Oftentimes, visiting fans outnumber Raiders fans. Badain said that isn’t a new phenomenon as barriers that once made it challenging to access NFL tickets in many markets have disappeared.
Engelland said Knights fans helped players deal with large visiting fan bases during the inaugural 2017-18 season by drowning them out with their own raucous cheering.
Badain, who as president of the Raiders helped spearhead the building of the $1.9 billion Allegiant Stadium, said the 65,000-seat venue (funded by $750 million in hotel room tax money) has surpassed expectations.
“I think if you look out the next two or three years, the number of events are going to continue to exceed all of those projections,” Badain said, crediting Las Vegas’ more than 152,000 hotel rooms.
Meanwhile, Las Vegas could be home to Major League Baseball by 2028 if owners approve the relocation of the Oakland A’s to a proposed $1.5 billion, 33,000-seat stadium on the site of the Tropicana Hotel and Casino. State lawmakers this year approved a $380 million public funding package to help construct the stadium.
Badain admitted there were issues between the Raiders and the A’s when the teams shared the Oakland Coliseum. “You expect a level of honesty and professionalism that just didn't exist,” he said.
But he did offer the A’s some advice.
“I know what we put into building Allegiant Stadium, and you better build something special here,” Badain said. “I know what we're doing for the arena. You can't just build some cookie-cutter facility. You have to come up with something dynamic, and something that's going to draw attention and is going to be worthy of this market.”
Click here to view the entire IndyFest “Business of Sports in Nevada” discussion.
‘Squid Game’ heading to casino floors — without the blood
Clearly, no one will die playing the slot machine version of the hit Netflix show “Squid Game.”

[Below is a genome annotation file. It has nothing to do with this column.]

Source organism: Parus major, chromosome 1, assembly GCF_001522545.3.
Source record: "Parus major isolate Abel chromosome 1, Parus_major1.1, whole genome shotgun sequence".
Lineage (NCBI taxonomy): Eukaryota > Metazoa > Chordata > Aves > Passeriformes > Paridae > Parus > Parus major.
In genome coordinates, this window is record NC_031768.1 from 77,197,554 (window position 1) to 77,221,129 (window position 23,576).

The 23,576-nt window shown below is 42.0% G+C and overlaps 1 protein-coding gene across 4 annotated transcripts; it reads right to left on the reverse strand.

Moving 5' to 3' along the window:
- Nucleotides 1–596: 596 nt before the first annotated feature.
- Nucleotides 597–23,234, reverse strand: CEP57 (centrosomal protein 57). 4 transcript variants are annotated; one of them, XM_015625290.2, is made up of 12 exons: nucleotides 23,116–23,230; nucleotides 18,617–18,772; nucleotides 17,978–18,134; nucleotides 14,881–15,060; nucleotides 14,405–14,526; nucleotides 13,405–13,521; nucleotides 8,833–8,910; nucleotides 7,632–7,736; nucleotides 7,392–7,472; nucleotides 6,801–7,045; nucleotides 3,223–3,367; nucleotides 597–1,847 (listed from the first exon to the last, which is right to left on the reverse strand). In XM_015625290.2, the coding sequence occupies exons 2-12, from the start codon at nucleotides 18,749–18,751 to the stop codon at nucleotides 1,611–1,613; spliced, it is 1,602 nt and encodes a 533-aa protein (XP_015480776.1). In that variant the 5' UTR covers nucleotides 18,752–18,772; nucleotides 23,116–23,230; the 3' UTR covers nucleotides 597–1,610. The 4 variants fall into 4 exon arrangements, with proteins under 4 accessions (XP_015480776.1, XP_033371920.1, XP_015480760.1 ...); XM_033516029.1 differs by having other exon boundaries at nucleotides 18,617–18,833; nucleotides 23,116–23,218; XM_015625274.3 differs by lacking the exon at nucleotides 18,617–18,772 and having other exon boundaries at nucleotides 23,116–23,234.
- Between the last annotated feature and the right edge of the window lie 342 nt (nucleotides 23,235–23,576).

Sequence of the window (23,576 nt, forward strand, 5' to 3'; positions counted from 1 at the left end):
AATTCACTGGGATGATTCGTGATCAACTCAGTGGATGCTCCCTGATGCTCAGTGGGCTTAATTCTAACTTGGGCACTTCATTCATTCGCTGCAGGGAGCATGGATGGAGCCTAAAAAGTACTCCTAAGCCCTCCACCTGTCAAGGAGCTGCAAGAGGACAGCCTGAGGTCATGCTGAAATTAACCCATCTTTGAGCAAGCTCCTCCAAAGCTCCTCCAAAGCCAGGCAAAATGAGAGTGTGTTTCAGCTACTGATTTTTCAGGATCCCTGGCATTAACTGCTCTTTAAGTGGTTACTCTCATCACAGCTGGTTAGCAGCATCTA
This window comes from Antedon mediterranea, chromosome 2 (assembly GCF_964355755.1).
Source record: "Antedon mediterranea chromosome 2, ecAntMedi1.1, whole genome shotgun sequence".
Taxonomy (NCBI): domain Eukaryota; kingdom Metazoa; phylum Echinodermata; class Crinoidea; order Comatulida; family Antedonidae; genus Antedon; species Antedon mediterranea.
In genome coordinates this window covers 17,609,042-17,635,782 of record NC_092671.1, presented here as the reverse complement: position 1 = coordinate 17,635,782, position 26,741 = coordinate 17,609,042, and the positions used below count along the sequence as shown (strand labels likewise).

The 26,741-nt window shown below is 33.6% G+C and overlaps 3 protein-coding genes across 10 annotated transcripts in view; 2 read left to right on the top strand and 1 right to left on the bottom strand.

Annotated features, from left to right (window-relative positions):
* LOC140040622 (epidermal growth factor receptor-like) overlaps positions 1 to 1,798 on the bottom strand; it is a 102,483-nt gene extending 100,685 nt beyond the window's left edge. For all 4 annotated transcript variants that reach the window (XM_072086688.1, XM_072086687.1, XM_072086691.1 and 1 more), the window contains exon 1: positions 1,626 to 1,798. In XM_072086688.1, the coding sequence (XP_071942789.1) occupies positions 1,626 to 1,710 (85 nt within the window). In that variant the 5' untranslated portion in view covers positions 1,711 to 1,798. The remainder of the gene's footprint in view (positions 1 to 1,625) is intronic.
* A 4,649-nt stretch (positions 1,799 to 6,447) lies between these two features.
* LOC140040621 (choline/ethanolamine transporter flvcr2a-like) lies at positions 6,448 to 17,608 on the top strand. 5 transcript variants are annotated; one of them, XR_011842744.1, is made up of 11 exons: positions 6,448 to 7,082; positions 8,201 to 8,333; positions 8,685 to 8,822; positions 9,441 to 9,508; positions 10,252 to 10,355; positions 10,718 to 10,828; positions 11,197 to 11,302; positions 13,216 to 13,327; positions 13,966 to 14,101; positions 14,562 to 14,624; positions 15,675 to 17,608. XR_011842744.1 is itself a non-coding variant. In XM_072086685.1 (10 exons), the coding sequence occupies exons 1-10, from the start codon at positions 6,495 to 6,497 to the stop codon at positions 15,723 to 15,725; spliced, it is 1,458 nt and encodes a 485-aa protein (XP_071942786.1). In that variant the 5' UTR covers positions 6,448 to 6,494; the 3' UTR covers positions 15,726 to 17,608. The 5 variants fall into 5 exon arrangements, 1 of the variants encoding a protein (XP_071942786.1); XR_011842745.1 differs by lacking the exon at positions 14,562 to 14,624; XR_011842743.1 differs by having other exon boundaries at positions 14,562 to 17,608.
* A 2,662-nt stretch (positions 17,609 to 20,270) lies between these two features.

That wouldn’t be good for business.
Gaming equipment developer Light & Wonder unveiled its “Squid Game” slot machine at the Global Gaming Expo on Tuesday. Reportedly, there was no blood on the floor of the Venetian Expo.
The game is based on the South Korean-produced survival television series in which players, all of whom are in deep financial debt, risk their lives playing a series of deadly children’s games. Those games are depicted on the slot machine and include, “Red Light, Green Light”; “Tug of War” and “The Glass Tile.”
“We’ve seen how combining fan-favorite shows with immersive gameplay can resonate with audiences both digitally and on casino floors,” Light & Wonder CEO Matt Wilson said.
Via press release from Howard Hughes Properties
A spin-off business that includes two Las Vegas entities and will be headed by a former MGM Resorts International executive was announced by Howard Hughes Properties. Anton Nikodemus will be the CEO of Seaport Entertainment. The Las Vegas Aviators minor league baseball team and an 80 percent interest in the air rights above the Strip’s Fashion Show Mall are part of the new company. Seaport intends to create a new casino at the Fashion Show but didn’t provide details. Seaport also includes the Seaport development in Lower Manhattan and ownership in Jean-Georges restaurants
“There is tremendous opportunity ahead as we harness the potential and unlock the value inherent in these one-of-a-kind assets located in New York and Las Vegas — two of our country's most dynamic entertainment destinations.”
- Anton Nikodemus, CEO, Seaport Entertainment
Via press release from Light & Wonder
Gaming equipment provider Light & Wonder named Mark Yoseloff as a consultant for the company’s table game business. Yoseloff, a member of the Gaming Hall of Fame, was responsible for several products in the Light & Wonder portfolio. The company’s predecessor acquired Shuffle Master, where Yoseloff was chairman and CEO.
“Mark’s exceptional track record and insights will be instrumental in steering our strategic initiatives and reinforces our commitment to delivering an elevated player experience.”
- Mike McKiski, senior vice president, Light & Wonder
Via press release from Accel Entertainment
The Illinois-based parent company of Nevada slot machine route operator Century Gaming has promoted Mark Phelan as president of the company’s U.S. gaming division. Phelan has been Accel’s chief revenue officer.
“Mark has driven significant revenue growth and helped shepherd Accel’s expansion into new markets. This newly created position will enable Mark to focus even more of his time and energy on our go-forward strategy to expand our geographical presence.”
- Andy Rubenstein, CEO, Accel Entertainment